The impact of the projects will be assessed with a final evaluation in 2018. Are there already signs of significant scientific and societal impact?

“All of the projects have great potential to produce significant scientific and societal impact. This became evident during the mid-term evaluation meeting in Vienna. All projects had produced significant scientific impact and utilised multidisciplinary platforms. For example, the FRAME project had identified unknown contaminants in the Rhine and other water resources. This had led to an official debate on the regulation of such compounds. The findings have resulted in interesting and important knowledge that should have direct impact on frameworks and compounds to be monitored. At the Water JPI conference in Rome in 2016, the METAWATER project in turn had provided insights into new molecular-based tools for identification and control of microbial contaminants in irrigation water, which is an important contribution to stakeholders and the general public.”

The METAWATER project had provided insights into new molecular-based tools for identification and control of microbial contaminants in irrigation water.

The evaluation aimed to improve joint call processes, strengthen Water JPI’s water research vision and stimulate debate on future initiatives. Do you think the projects could or should continue collaboration after the funding ends?

“Yes, I would highly recommend it. The composition and purpose of the JPI projects have given some interesting advantages. The projects are not too large in structure, but at same time they are very goal-oriented and focused. Compared to large-scale projects, the JPI projects are relatively easy to manage. Despite their moderate size, they’re very efficient in generating urgent research and breakthroughs in strategic areas. The amount and importance of the research that has been and will be achieved in the JPI Water projects are unexpectedly high. Given the limited number of partners in the projects, they all become important and strongly involved. Large-scale projects may face an imbalance in the distribution of the work load, and some partners might be less visible and their role somewhat diffuse.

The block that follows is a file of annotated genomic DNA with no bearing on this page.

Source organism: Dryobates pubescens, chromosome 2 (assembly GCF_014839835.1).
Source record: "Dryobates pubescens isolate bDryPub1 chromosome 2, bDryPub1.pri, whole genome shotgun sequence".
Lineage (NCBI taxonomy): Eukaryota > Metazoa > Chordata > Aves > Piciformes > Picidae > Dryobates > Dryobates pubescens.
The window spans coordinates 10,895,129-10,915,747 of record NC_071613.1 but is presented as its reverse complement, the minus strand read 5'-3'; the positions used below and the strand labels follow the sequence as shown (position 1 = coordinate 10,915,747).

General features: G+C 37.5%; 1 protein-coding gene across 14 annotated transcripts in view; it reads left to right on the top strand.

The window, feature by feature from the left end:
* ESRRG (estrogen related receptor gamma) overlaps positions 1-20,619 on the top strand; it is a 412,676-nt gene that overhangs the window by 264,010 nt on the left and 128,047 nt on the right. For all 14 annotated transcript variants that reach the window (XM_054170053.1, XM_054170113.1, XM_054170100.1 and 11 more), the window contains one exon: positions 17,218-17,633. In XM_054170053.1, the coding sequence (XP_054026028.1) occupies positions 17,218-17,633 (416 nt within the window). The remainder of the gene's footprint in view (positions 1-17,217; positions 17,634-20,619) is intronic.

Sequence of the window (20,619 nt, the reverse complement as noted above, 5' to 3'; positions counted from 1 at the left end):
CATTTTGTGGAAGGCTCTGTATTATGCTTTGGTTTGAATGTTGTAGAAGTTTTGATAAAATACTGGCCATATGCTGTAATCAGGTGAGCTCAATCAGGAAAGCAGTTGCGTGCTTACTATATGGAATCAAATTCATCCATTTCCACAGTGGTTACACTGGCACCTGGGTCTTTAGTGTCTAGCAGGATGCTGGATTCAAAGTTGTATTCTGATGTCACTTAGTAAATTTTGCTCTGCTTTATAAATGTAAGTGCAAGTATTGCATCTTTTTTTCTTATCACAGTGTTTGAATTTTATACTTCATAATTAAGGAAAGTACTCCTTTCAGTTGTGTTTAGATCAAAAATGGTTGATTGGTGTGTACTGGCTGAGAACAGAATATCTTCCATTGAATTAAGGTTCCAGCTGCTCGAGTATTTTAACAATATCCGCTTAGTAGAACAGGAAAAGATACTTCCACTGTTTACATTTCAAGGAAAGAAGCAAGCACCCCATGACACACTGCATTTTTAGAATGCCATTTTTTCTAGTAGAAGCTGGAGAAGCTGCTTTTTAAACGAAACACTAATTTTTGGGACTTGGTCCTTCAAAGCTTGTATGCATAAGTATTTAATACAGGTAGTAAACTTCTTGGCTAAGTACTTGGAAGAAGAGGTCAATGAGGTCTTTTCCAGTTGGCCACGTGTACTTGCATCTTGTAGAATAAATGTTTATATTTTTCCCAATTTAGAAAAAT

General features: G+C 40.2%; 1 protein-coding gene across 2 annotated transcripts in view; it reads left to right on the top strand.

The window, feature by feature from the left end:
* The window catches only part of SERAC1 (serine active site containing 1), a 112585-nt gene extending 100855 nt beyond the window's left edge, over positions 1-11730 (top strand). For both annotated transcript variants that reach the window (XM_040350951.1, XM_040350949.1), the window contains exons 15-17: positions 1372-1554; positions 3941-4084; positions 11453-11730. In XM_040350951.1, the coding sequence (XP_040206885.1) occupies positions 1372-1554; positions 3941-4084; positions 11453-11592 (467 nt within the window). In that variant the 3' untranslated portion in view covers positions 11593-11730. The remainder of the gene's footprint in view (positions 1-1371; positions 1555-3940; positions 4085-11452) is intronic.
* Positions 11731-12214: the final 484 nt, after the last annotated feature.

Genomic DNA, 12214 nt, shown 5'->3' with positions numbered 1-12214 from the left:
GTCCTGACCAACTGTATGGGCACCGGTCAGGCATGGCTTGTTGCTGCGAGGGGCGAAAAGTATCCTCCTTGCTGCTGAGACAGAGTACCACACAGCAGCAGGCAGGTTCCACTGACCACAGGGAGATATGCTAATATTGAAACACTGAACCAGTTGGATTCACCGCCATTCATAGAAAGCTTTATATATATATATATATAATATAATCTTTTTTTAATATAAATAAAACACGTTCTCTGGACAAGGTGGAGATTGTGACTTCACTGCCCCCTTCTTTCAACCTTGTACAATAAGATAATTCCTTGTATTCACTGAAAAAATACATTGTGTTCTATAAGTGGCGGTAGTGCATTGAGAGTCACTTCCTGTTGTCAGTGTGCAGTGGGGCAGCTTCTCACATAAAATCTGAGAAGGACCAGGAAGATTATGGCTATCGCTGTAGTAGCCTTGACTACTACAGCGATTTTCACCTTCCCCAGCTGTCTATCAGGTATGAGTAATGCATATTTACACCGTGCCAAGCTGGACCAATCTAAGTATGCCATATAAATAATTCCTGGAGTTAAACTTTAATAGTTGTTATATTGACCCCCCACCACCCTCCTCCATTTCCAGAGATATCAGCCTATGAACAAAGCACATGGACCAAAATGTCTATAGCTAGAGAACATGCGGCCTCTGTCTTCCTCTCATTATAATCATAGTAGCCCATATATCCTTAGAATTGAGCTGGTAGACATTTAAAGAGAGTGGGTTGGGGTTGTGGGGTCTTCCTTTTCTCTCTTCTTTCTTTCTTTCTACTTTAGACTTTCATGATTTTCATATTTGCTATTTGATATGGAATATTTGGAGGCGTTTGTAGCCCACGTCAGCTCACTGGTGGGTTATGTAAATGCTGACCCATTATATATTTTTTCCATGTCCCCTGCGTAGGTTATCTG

The Academy of Finland’s Biosciences and Environment Research Unit has worked actively within Water JPI since the initiative’s first steps, for example in in several ERA-NET Cofunds. AKA’s work in Water JPI has also been supported by a national follow-up group consisting of ministries, universities, research institutes and other relevant water stakeholders.

The projects funded under the Water JPI Pilot Call will be completed in December 2017. The final evaluation meeting will be organised back-to-back with the Water JPI International Conference in Helsinki in June 2018. The meeting will place emphasis on the impact of the research results.

Text: Harri Hautala
Photos: Raymond Jewell (FRAME project), Øyvind Mikkelsen & Visual Hunt

Last modified 4 Aug 2017